In order to get the pattern to match perfectly in the corner (not shown), it threw the subsequent strips of wallpaper off-plumb. This in turn caused the motifs (the white leopard’s head) to start moving higher up on the wall toward the ceiling. Eventually, the leopard’s head would be cut off at the ceiling.
By dropping the pattern down just very slightly, as seen in the top photo, I was able to keep the cat’s head below the ceiling line, for uniform look as you look at the wall from a distance (second photo).
The minor pattern mis-match at the palm tree, cat’s tail, and a few other design elements were not readily noticeable. And it looked a whole lot more pleasing than a cat without a head!

Bold But Muted Floral Brightens Guest Bedroom Accent Wall

August 16, 2022
Before. Primed and ready for wallpaper .
Done. This is an interesting colorway, because it’s a bold pattern but relatively muted colors.
Looks almost like a cartoon or anime .
Close up, the paper had a noticeable texture embossed into the vinyl surface .
The texture transferred to the back, so I used extra paste to be sure to reach the recessed areas .
Starting in the middle to position the pink flowers (most dominant visual feature ) down the vertical center of the wall .
This also evens out any off-tracking due to un-level ceiling line .
Mfgr is Missoni Home , which is made by York , one of my favorite brands .
This is a textured vinyl material and was VERY heavy. It is on a non-woven backing , so required no booking time , and could be hung by the paste-the-wall method. I preferred to paste the paper .
This is a new contemporary home in the Braes Heights area of Houston .

Sophisticated “Bloom” Pattern for Newborn Baby Girl

May 4, 2021
Wall is primed and read to hang.
Baby’s finished wall!
Close-Up … Watercolor-y look and feel on “non-woven” substrate that mimics real gasscloth’s substrate.
Rolling panels out on the floor, to verify sequence and pattern placement before hanging.
Panels laid out in sequence. Panels rolled backward and secured with dollar store hair bands, to reduce “curl” and “memory”, and, most important – to prevent the surface of the paper from coming into contact with / being contaminated by the paste on the wall.
Hanging a small test strip, to see how material will perform. This was important, because both the specs printed on the label , as well as the insert instructions, AND on-line instructions, turned out to be incorrect. Testing helped me know which installation process to follow.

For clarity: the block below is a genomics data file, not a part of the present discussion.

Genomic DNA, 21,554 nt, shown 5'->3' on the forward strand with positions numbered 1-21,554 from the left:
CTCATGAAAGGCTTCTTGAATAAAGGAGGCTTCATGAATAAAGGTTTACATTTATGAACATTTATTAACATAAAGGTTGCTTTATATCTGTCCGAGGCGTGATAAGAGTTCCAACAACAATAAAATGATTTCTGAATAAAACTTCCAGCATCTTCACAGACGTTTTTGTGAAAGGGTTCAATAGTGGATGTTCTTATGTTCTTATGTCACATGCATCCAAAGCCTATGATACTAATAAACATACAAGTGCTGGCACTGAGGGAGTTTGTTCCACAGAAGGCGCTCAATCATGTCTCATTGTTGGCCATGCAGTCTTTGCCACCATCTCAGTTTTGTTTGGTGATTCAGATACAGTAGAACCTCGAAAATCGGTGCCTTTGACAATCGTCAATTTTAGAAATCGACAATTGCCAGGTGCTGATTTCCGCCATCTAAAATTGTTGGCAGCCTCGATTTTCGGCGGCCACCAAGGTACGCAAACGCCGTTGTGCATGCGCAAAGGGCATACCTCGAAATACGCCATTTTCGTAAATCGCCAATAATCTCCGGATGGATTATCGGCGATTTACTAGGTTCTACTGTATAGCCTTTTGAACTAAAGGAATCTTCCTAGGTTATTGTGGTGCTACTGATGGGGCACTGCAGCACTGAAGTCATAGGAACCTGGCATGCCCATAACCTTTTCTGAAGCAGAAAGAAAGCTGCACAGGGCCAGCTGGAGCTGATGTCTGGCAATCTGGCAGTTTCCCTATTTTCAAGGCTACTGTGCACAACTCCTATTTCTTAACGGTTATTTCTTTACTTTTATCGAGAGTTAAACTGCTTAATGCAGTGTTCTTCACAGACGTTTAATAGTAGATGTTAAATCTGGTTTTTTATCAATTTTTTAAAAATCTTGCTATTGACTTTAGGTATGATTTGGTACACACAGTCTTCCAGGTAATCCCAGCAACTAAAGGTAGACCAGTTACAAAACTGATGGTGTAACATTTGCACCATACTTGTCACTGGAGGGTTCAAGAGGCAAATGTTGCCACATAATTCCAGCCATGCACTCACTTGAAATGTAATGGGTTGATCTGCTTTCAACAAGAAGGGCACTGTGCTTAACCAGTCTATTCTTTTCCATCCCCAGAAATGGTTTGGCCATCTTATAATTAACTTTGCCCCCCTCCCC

Manufacturer and pattern information.
Layout diagram showing pattern orientation. Note that this design can be hung with the “flowers” coming up from the floor (as the new mother requested here) or hanging down from the ceiling, as depicted on the mock-up they sent.

Please read captions under the photos above, for synopsis information.

zUsed to brighten and personalize the accent wall behind a crib for a new baby girl (the new parents are waiting on a name!) this design by Emma Hayes is entitled Bloom.

Contrary to the information on the manufacturer’s website, the product label, and the instruction insert, this product did not need expensive materials or physical gymnastics to get onto the wall. It ended up being quite nice to work with.

I was made of a non-woven material, which is all synthetic, which means it is dimentionaly-stable and won’t shrink when it dries (or put undue tension on your walls).

another good thing about this paper is that it can be custom-sized to fit any wall. Here, it is important to have the paperhanger measure first and determine how many bolts to buy before you order. It’s not about total square feet. It’s more about how many strips are required to cover your wall.

And it’s imperative that you add 2″ to EACH dimension (top, bottom, and either side), to allow for matching the pattern, wonky walls, un-level ceiling, etc. The extra 1%-2% that some companies add simply is not enough. No matter what the guy on the website’s “Help” line says – they simply do not understand wallpaper, nor do they really know how much you need to buy.

This design is sort of a knock-off of other, more expensive designer brand names – but at a lower price-point, as well as printed on an install-friendly substrate (as opposed to brands that like to “waffle” and “quilt” and curl at the seams and other mis-behaving stuff …